Here is a Christmas song from Claudia Brücken. A tribute to the great musicians who have passed in 2016, including Greg Lake.
“Many thanks to David Watson, Chris Cordoba for your help recording this in one day, and to Nicholas Bard who played it with me two days ago! Happy Christmas everyone! C xx”
Hello, you’re here, welcome, or welcome back, and ‘This Now’ is packed with useful advice and information about Claudia Brücken, where you can find news, reference, photography, biography, speculation, general details and sundry virtual souvenirs about her life in song since back when she was only beginning. From pre-Propaganda to everything up to date, photos, stories, autobiography, it’s all here.
Claudia herself would like to say; ‘Thank you for being there, have a look around, read stuff, get in touch, keep in touch, try things, hear things, suggest things, see you soon x x x x.’
Claudia Brücken was one of the two girls in the two girl, two boy Düsseldorf avant pop group Propaganda, memorably – and positively – described by one critic as ‘Abba from Hell’. The first signing in 1982 to Trevor Horn’s innovative Zang Tum Tumb label, later joined by Art of Noise and Frankie Goes To Hollywood, Propaganda’s debut single ‘Dr. Mabuse’ was one of the strangest, darkest singles ever to make the British charts, and the follow up ‘Duel’ one of the greatest and smartest. The one and only Propaganda album released on ZTT, A Secret Wish, is generally considered to be one of the decades finest and a definitive electronic music masterpiece, extravagant, surreal songs of intimacy and intrigue sung by Claudia with icy passion and impassive splendour.
After leaving Propaganda in 1985, Claudia formed the conceptual pop Act with respected electronic music pioneer Thomas Leer, producing a series of delirious hype-focused lost electro-classics that emerged out of and commented on the excess, eccentricity and effervescence of the 1980s, pointing the way ahead of their time to the dramatic electro-glitter world of Florence, Gaga and La Roux. Claudia further developed her own uncompromising personal electronic aesthetic with an album produced in 1991 for Island Records, Love: and a Million Other Things, and stuck to her synth guns throughout the 90s.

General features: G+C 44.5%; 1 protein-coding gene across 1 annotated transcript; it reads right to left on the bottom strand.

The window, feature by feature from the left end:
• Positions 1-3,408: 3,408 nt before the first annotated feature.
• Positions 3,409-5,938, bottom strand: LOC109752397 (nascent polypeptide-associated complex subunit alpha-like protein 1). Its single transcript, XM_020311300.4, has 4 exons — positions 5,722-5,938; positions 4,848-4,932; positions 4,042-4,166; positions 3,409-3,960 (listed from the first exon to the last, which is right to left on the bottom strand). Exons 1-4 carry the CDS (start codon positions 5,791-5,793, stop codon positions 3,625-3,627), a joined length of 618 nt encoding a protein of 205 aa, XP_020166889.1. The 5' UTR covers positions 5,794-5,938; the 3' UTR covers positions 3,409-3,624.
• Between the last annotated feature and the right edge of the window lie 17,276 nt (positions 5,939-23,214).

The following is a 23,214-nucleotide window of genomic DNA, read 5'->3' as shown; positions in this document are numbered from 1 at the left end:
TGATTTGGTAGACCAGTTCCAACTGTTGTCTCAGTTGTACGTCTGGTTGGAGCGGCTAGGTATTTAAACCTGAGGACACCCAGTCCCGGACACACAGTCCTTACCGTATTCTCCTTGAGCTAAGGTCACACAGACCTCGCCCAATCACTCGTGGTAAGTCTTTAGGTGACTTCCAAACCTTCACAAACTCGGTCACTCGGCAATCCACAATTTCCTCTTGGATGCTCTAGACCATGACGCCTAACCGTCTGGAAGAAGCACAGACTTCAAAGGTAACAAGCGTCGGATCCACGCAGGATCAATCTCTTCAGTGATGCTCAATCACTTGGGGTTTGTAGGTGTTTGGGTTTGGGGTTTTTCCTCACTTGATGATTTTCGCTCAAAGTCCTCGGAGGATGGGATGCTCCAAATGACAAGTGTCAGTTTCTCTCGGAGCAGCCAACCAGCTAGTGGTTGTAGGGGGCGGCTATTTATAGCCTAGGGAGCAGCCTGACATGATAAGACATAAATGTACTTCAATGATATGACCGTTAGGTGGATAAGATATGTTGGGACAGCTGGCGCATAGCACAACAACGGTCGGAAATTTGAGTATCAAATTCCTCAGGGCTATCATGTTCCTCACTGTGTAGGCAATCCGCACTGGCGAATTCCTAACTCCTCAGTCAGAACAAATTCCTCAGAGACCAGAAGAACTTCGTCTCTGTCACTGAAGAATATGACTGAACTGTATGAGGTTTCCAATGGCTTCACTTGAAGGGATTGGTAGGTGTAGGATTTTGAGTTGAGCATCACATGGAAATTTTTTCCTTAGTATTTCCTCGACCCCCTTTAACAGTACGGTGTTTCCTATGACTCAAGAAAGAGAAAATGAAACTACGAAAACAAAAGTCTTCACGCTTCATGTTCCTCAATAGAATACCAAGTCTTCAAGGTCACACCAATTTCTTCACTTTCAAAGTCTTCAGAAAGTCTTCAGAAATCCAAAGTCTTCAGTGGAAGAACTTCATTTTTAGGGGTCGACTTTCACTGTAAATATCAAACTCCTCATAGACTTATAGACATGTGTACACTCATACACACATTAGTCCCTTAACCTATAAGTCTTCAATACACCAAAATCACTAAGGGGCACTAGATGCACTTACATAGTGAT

Her collaborations with Glenn Gregory of Heaven 17, Andy Bell of Erasure and Martin Gore of Depeche Mode emphasized her special identity as discreet, discerning electro icon, and her album of surprising, non-electro cover versions, Another Language, produced with composer Andrew Poppy for There(there), demonstrated her ability to interpret an unusual, or sometimes familiar, pop song with complete originality. The 21st century group she formed with Paul Humphreys of OMD, Onetwo, was the logical latest stage in her music, as much a direct follow up to Propaganda, Act and her solo work as it was a unique entity in its own right and a close, inventive relation to electro pop lords OMD. A recent comprehensive compilation of her work from Propaganda to Onetwo, Combined, also containing Act songs, solo songs, collaborations and new work, celebrated 30 years of Claudia Brücken – none of it sounded old, all of it sounded new, revealing an adventurous narrative consistency to all of her work, whoever she collaborates with, and also a commitment to her own sense of style.
In the future: Claudia Brücken with Stephen Coates of and from glitter literate avant cabaret act The Real Tuesday Weld extending their twisted para-40s collaboration for the Rockstar ‘L.A. Noire’ video game. This project will be a set of songs in vivid, shadowy black and white forming an album (Suspense) and/or an musical hallucination (‘Intrigue’) dislocated in a mysterious imaginary world somewhere between post-war Europe and post-romantic nowhere in a time between a known 1940s and an unknown 1960s between the sinister fiction of The Third Man and the building of the Berlin Wall. If Tinker Tailor Soldier Spy had been directed by David Lynch from a script by Franz Kafka and Don Delillo, these songs would form the sound track – imagine a world where Dietrich sang a Bond song written by Stephen Sondheim and Arthur Lee.